• \$\begingroup\$ If you prevent if from happening, the person who can modify the code can just delete the code you add to prevent it from happening. From a security perspective, a person who can modify the code can do exactly the same things they could do by writing their own code - that is, they can do anything that is possible for code to do. They could write their own game that's exactly the same as yours except it's offline, would that be a vulnerability? \$\endgroup\$ Commented Apr 7, 2018 at 5:51

3 Answers 3


1.) This scenario seems possible, as there also exist private servers of some MMOs.

2.) I don't think that this could cause much harm. The important data for your game are on the Server. So they won't affect anything in the Online experience of other Players. Datamining will probably always exist in games. To prevent story leaks you could stream Texts from your Server. (Thanks Bálint for the idea)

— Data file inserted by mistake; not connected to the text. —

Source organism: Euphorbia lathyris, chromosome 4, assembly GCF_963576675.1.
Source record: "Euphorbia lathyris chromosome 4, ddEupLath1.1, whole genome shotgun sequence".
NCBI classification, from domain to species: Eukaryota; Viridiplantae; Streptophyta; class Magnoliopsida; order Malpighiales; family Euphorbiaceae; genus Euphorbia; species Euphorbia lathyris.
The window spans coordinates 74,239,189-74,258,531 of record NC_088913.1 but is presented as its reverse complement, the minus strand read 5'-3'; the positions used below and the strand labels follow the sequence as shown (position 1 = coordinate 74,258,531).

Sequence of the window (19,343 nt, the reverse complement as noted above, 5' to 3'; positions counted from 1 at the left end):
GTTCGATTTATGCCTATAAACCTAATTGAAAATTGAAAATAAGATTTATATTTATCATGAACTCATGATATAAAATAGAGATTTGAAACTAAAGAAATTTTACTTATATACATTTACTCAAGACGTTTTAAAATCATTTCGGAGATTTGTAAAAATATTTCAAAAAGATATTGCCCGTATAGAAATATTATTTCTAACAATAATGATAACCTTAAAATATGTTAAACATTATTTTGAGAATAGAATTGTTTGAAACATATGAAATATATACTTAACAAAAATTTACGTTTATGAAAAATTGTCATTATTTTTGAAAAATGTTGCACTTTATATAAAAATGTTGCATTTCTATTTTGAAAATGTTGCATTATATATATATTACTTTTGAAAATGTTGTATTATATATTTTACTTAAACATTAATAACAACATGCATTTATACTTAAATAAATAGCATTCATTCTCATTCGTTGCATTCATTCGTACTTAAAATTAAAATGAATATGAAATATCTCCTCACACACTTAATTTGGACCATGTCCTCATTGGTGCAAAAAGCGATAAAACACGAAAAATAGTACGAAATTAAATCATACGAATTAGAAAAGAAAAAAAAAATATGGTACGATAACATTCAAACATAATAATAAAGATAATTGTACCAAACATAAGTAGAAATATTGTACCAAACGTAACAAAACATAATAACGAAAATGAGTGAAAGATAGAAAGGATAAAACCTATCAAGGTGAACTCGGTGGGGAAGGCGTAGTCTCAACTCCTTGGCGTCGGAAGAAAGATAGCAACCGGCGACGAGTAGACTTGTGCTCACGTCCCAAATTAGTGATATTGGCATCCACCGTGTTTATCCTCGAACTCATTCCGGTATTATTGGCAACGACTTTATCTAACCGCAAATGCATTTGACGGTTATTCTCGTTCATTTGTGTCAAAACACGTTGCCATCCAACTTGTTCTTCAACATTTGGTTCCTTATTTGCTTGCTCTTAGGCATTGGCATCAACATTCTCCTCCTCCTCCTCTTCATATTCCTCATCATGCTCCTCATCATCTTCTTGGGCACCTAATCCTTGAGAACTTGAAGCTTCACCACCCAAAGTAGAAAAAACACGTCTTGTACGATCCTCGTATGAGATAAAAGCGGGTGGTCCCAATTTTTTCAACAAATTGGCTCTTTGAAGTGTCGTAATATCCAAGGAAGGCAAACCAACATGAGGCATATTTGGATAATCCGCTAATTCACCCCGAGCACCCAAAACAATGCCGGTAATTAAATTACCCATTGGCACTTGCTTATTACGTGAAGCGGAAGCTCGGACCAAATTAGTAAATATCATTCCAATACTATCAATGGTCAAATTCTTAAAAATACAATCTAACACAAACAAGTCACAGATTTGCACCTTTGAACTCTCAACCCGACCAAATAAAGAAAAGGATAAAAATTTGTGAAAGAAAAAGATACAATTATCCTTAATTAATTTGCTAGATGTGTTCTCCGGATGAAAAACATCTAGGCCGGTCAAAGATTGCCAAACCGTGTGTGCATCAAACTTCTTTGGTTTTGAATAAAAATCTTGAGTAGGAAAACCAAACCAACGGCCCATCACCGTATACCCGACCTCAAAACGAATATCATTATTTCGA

Acessing areas they are not meant to go is a interesting point. For the MMO Guild wars 2 exists http://www.tyria3d.com/ There you can see the wohle World of the Game in your browser. If something like this would be a Problem you are not allowed to Store the Map on the Client. (that could be difficult)

You can't keep bannes players from playing offline, or on private Servers. So just ignore them.

3.) I don't think this is a Problem and i also don't think that you can avoid something like this as long as the Players have a local Client.